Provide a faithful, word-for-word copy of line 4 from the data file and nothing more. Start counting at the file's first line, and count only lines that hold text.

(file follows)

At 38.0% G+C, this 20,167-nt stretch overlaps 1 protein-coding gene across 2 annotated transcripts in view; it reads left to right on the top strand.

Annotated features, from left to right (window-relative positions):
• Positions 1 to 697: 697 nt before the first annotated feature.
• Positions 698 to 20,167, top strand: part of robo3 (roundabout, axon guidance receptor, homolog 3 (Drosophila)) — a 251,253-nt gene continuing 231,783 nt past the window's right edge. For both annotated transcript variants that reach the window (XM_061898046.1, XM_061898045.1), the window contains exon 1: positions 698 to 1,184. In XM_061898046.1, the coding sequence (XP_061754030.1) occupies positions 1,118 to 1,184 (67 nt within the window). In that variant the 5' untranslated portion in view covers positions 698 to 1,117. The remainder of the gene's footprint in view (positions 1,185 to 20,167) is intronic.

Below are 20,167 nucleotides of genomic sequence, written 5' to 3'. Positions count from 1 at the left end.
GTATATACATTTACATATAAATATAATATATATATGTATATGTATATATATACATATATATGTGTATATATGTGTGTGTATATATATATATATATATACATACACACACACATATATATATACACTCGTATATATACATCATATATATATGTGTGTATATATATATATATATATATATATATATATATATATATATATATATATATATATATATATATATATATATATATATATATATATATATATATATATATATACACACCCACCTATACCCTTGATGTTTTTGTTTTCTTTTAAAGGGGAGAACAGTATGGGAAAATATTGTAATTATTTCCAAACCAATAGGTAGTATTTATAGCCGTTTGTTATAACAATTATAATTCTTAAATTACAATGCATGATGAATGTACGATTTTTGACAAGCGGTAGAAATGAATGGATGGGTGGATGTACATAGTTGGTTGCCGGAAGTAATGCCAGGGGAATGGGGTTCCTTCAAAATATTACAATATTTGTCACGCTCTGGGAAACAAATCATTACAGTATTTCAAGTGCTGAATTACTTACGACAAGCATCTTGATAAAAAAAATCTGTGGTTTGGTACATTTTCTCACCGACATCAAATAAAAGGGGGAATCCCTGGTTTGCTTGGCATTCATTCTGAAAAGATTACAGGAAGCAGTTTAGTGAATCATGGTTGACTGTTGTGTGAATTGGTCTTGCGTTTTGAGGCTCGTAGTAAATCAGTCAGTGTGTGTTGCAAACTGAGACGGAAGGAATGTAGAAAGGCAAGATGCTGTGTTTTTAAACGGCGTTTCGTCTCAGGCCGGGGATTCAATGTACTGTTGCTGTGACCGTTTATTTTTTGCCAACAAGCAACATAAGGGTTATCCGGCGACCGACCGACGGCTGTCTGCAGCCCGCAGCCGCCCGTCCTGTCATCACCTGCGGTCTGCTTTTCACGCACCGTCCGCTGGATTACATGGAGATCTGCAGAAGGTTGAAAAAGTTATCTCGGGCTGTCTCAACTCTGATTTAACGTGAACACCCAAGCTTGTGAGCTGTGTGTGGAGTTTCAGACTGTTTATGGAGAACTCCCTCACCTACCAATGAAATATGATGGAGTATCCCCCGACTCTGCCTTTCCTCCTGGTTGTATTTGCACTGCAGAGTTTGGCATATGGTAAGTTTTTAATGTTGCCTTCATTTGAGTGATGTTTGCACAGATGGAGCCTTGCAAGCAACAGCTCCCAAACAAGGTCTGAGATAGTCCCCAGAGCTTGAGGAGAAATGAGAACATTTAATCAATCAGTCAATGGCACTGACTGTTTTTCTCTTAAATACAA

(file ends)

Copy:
• Positions 698 to 20,167, top strand: part of robo3 (roundabout, axon guidance receptor, homolog 3 (Drosophila)) — a 251,253-nt gene continuing 231,783 nt past the window's right edge. For both annotated transcript variants that reach the window (XM_061898046.1, XM_061898045.1), the window contains exon 1: positions 698 to 1,184. In XM_061898046.1, the coding sequence (XP_061754030.1) occupies positions 1,118 to 1,184 (67 nt within the window). In that variant the 5' untranslated portion in view covers positions 698 to 1,117. The remainder of the gene's footprint in view (positions 1,185 to 20,167) is intronic.